The Pro-Discrimination Left

Not everyone thinks white people have constitutional rights.

Shanta Driver at the Supreme Court.

The Declaration of Independence declared that “all men are created equal,” but the U.S. Constitution as originally ratified did not live up to that principle. By political necessity it permitted the continued enslavement of blacks and the attendant oppressive system of racial discrimination. Only after the Civil War, with the ratification of the 13th, 14th and 15th amendments, was this defect remedied, and the last two of those amendments were not meaningfully enforced until the culmination of the civil rights movement nearly a century thereafter.

That, at least, is the common understanding. A different view was expressed at the Supreme Court yesterday by Shanta Driver, lawyer for the unwieldily named Coalition to Defend Affirmative Action, Integration and Immigrant Rights and Fight for Equality by Any Means Necessary, or BAMN. In Schuette v. BAMN, the organization is challenging a provision of Amendment 2, a Michigan ballot initiative, that bans racial discrimination at the University of Michigan and other public institutions of higher education. (The high court has said such discrimination is constitutionally permissible for the purpose of realizing “the educational benefits” of a “diverse student body.”)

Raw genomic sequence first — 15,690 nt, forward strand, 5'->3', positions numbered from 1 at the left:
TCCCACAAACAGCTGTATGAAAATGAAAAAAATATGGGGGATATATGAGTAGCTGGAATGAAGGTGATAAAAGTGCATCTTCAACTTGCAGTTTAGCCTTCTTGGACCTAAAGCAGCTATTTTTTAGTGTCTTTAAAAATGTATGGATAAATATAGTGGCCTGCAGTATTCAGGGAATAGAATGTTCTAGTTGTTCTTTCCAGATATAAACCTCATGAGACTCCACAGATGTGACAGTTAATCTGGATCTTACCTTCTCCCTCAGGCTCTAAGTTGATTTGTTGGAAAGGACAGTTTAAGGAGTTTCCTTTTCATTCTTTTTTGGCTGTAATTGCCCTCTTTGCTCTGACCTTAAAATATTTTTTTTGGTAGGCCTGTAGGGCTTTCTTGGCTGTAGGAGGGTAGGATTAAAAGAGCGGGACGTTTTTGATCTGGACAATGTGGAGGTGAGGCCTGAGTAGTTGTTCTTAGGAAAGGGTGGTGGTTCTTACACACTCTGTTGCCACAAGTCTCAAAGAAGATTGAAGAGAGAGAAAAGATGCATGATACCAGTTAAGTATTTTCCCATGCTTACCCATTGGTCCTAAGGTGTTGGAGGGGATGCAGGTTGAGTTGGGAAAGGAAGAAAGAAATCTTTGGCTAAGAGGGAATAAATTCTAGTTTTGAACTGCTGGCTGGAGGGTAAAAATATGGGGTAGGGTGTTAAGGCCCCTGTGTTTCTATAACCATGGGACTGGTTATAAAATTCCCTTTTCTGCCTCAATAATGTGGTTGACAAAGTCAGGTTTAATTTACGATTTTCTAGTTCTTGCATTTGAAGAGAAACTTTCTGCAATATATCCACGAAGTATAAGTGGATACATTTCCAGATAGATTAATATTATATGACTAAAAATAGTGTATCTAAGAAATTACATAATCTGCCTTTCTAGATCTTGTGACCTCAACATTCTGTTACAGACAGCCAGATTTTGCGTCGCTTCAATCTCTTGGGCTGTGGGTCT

At the beginning of her oral argument, Driver had this exchange with Justice Antonin Scalia:

Driver: We ask this Court to uphold the Sixth Circuit decision to reaffirm the doctrine that’s expressed in Hunter-Seattle, and to bring the 14th Amendment back to its original purpose and meaning, which is to protect minority rights against a white majority, which did not occur in this case.

Scalia: My goodness, I thought we’ve–we’ve held that the 14th Amendment protects all races. I mean, that was the argument in the early years, that it protected only–only the blacks. But I thought we rejected that. You–you say now that we have to proceed as though its purpose is not to protect whites, only to protect minorities?

Driver: I think it is–it’s a measure that’s an antidiscrimination measure.

Scalia: Right.

Driver: And it’s a measure in which the question of discrimination is determined not just by–by power, by who has privilege in this society, and those minorities that are oppressed, be they religious or racial, need protection from a more privileged majority.


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